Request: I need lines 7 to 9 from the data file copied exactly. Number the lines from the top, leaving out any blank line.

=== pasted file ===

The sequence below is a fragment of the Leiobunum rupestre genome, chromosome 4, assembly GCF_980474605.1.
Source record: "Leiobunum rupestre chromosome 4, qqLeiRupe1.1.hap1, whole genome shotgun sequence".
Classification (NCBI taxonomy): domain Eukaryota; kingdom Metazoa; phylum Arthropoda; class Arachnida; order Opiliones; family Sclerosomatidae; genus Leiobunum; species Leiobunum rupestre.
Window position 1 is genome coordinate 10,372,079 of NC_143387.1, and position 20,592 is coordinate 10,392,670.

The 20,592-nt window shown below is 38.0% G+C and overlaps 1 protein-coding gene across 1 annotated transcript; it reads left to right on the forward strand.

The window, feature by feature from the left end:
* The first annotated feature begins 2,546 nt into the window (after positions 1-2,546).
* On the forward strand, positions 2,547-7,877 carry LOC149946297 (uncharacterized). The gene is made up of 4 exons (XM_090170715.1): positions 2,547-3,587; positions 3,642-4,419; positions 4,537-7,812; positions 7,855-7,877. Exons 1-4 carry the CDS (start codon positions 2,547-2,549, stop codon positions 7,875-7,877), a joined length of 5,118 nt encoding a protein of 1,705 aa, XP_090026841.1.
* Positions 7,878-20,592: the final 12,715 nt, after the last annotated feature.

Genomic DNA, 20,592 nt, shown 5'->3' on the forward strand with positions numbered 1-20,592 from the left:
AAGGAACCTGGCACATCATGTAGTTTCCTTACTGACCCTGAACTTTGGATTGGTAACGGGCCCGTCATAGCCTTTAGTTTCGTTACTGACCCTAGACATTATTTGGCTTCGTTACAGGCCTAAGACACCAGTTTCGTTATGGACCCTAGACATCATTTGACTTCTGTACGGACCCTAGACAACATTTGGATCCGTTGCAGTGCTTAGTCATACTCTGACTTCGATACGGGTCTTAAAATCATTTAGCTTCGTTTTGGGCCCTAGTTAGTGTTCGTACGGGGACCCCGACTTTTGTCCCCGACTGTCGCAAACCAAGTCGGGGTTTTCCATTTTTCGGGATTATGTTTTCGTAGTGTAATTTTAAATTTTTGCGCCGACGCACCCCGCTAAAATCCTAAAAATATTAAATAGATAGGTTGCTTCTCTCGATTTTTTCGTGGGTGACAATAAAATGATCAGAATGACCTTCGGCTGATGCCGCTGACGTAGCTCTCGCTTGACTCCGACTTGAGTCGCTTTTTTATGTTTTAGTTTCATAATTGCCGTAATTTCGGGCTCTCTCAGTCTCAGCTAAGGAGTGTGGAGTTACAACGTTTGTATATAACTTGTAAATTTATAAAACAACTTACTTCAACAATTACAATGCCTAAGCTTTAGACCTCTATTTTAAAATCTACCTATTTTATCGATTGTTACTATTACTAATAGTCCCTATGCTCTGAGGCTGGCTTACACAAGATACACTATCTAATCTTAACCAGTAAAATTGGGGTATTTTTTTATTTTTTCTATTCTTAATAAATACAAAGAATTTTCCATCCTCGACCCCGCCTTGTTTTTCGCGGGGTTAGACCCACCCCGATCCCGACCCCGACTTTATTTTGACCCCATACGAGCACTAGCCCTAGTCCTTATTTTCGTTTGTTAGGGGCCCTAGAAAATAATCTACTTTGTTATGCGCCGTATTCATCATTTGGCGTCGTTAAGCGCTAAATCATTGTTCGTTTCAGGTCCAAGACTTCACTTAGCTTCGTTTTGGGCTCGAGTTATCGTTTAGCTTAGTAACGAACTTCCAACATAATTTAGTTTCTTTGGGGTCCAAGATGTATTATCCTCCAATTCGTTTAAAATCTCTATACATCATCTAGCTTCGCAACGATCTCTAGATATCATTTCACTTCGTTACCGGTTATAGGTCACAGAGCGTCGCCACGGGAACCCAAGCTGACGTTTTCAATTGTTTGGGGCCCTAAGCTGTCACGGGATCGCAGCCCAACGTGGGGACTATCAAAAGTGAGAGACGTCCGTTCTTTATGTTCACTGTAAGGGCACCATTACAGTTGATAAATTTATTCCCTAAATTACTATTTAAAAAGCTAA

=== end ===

* The first annotated feature begins 2,546 nt into the window (after positions 1-2,546).
* On the forward strand, positions 2,547-7,877 carry LOC149946297 (uncharacterized). The gene is made up of 4 exons (XM_090170715.1): positions 2,547-3,587; positions 3,642-4,419; positions 4,537-7,812; positions 7,855-7,877. Exons 1-4 carry the CDS (start codon positions 2,547-2,549, stop codon positions 7,875-7,877), a joined length of 5,118 nt encoding a protein of 1,705 aa, XP_090026841.1.
* Positions 7,878-20,592: the final 12,715 nt, after the last annotated feature.